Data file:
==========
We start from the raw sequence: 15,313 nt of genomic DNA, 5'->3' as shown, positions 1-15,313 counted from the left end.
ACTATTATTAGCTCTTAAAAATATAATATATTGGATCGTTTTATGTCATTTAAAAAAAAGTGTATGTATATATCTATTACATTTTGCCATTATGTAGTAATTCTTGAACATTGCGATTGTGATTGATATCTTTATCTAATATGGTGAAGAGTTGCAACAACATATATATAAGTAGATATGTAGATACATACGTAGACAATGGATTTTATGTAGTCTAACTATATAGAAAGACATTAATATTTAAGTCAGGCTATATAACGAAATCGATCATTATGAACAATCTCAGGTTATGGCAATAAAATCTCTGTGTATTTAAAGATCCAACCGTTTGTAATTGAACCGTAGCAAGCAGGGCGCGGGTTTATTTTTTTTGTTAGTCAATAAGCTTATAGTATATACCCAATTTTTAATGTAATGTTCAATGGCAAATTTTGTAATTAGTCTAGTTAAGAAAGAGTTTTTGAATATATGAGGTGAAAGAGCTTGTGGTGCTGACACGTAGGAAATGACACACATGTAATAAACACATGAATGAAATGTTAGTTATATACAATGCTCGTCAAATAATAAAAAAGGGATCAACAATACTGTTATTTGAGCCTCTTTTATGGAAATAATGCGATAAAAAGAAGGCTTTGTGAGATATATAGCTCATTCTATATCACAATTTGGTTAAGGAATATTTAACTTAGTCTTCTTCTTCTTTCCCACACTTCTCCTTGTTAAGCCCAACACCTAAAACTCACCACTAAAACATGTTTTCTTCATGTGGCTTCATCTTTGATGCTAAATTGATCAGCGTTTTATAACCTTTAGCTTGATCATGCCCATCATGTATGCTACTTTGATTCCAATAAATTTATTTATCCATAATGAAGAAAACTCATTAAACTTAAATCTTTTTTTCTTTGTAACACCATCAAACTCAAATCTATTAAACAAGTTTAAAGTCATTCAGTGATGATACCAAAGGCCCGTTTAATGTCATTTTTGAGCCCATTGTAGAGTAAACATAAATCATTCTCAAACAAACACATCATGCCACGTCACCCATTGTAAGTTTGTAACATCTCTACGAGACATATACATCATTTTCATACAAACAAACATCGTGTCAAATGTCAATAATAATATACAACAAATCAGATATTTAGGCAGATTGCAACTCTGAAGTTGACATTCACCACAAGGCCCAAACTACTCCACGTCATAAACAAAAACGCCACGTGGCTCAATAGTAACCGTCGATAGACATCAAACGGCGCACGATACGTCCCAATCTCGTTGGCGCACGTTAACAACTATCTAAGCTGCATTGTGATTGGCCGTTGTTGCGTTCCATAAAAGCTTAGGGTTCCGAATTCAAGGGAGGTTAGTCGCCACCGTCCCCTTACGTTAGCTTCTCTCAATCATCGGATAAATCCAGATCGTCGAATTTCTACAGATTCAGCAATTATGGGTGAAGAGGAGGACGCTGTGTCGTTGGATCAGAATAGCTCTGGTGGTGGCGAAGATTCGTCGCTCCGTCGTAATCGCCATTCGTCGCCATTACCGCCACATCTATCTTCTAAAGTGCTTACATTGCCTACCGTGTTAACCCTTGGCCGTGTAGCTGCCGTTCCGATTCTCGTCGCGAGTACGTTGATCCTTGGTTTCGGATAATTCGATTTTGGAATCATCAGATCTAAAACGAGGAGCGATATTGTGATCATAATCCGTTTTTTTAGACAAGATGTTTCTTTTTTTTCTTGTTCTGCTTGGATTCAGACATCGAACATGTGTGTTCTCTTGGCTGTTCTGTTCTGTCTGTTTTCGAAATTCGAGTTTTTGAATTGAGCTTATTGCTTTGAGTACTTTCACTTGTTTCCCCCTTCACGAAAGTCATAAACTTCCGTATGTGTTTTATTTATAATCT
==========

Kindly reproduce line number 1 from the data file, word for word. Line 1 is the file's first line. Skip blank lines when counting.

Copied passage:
We start from the raw sequence: 15,313 nt of genomic DNA, 5'->3' as shown, positions 1-15,313 counted from the left end.